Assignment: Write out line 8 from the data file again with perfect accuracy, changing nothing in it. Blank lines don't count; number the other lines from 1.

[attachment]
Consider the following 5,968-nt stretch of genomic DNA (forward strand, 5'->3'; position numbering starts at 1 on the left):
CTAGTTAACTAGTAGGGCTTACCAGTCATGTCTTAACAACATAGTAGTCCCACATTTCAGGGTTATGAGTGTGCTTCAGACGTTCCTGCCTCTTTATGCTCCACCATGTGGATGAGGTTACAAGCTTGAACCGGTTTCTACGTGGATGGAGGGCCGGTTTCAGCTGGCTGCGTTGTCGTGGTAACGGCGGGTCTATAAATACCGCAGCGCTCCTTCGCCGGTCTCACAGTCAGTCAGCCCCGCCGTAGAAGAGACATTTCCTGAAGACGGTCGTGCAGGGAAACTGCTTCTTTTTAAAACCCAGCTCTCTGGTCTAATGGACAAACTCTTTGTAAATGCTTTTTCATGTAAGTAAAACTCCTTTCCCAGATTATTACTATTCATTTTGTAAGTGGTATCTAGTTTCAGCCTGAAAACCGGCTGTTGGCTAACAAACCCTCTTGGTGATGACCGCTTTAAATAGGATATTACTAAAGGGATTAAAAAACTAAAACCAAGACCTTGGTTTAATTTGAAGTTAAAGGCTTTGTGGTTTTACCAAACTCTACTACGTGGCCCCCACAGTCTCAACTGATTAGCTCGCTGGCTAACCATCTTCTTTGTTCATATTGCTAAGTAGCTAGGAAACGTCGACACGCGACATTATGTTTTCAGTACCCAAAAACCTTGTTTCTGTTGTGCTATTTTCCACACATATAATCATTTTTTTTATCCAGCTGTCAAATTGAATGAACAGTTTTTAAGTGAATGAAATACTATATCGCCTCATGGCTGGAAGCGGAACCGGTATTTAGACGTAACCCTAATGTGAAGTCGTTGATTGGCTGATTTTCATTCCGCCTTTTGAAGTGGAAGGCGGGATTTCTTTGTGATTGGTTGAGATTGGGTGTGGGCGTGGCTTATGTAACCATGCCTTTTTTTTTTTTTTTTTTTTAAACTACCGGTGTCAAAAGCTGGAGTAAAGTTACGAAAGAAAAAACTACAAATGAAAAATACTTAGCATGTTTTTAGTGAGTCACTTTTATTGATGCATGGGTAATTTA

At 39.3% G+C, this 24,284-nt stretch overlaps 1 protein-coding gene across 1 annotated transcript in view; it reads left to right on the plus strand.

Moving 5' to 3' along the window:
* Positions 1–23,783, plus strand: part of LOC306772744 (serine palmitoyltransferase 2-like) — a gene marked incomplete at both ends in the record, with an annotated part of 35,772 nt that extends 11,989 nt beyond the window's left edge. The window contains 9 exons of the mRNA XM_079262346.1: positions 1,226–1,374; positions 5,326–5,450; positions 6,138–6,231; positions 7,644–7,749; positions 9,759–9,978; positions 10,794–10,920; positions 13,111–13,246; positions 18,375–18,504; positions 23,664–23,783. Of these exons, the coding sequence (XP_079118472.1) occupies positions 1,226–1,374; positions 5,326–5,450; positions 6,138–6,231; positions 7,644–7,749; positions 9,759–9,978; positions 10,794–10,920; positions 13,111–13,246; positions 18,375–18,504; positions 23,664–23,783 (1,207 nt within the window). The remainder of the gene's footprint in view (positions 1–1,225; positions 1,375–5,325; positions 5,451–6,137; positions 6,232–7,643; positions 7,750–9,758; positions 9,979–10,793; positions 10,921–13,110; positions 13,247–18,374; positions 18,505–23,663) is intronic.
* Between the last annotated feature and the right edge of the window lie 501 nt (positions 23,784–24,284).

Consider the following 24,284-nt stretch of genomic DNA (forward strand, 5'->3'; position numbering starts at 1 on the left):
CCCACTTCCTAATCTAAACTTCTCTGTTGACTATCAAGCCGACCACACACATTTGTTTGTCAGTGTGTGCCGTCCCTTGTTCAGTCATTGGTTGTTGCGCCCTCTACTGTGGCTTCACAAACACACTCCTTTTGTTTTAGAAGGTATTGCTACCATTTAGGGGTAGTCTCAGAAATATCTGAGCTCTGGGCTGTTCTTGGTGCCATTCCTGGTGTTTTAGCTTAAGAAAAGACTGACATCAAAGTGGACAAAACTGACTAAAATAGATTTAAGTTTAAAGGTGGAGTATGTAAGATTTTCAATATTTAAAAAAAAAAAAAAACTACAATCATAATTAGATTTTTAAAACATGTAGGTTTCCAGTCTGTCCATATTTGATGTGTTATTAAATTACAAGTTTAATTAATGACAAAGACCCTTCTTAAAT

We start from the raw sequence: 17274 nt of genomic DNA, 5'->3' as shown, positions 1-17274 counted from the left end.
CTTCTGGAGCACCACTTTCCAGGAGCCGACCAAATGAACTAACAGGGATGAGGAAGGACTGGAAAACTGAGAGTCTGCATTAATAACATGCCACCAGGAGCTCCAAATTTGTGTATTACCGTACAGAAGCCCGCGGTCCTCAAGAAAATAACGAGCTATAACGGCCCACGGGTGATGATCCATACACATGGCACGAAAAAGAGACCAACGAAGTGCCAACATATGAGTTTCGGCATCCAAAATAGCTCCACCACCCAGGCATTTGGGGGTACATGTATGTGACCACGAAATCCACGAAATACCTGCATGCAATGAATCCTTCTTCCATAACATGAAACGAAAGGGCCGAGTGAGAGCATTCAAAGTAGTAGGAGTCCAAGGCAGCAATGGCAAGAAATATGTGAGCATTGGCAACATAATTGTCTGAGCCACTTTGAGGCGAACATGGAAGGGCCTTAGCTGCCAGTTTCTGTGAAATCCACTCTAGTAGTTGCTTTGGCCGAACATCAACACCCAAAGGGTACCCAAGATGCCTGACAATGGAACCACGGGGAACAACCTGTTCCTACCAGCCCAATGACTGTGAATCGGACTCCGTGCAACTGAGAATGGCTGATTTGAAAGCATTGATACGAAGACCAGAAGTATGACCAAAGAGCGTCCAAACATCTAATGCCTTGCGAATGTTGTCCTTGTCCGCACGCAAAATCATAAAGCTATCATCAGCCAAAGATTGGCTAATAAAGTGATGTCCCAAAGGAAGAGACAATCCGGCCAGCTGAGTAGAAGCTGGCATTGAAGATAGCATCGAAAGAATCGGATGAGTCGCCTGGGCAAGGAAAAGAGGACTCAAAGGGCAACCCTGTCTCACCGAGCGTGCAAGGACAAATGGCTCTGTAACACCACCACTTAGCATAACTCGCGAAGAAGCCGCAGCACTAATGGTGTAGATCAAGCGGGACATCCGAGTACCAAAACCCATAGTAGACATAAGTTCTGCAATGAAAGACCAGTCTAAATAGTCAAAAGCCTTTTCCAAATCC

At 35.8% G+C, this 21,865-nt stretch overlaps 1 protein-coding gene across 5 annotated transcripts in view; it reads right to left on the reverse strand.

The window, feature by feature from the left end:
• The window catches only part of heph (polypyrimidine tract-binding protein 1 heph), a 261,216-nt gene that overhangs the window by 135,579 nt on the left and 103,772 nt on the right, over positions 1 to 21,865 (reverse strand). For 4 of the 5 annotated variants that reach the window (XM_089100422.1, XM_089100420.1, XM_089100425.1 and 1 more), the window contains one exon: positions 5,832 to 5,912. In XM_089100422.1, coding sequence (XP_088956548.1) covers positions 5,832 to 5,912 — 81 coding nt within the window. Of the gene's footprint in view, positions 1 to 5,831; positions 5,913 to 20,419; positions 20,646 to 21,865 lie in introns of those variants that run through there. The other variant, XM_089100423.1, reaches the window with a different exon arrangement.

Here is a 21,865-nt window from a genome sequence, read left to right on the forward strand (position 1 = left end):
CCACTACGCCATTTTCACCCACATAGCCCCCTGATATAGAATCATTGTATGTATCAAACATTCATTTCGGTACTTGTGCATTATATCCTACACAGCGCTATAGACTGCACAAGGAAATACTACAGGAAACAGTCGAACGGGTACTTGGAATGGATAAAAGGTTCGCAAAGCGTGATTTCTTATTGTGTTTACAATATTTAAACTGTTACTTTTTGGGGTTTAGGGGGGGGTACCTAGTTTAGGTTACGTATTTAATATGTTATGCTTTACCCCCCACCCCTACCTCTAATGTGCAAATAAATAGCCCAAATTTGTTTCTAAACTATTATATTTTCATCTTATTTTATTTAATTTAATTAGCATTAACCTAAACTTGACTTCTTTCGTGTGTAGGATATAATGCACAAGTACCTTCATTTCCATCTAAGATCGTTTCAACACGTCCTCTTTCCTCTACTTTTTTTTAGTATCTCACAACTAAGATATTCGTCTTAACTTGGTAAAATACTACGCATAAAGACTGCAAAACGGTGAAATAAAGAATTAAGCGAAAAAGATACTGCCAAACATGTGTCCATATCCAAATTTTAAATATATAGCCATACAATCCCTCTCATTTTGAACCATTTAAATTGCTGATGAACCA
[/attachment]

CCCACTTCCTAATCTAAACTTCTCTGTTGACTATCAAGCCGACCACACACATTTGTTTGTCAGTGTGTGCCGTCCCTTGTTCAGTCATTGGTTGTTGCGCCCTCTACTGTGGCTTCACAAACACACTCCTTTTGTTTTAGAAGGTATTGCTACCATTTAGGGGTAGTCTCAGAAATATCTGAGCTCTGGGCTGTTCTTGGTGCCATTCCTGGTGTTTTAGCTTAAGAAAAGACTGACATCAAAGTGGACAAAACTGACTAAAATAGATTTAAGTTTAAAGGTGGAGTATGTAAGATTTTCAATATTTAAAAAAAAAAAAAAACTACAATCATAATTAGATTTTTAAAACATGTAGGTTTCCAGTCTGTCCATATTTGATGTGTTATTAAATTACAAGTTTAATTAATGACAAAGACCCTTCTTAAAT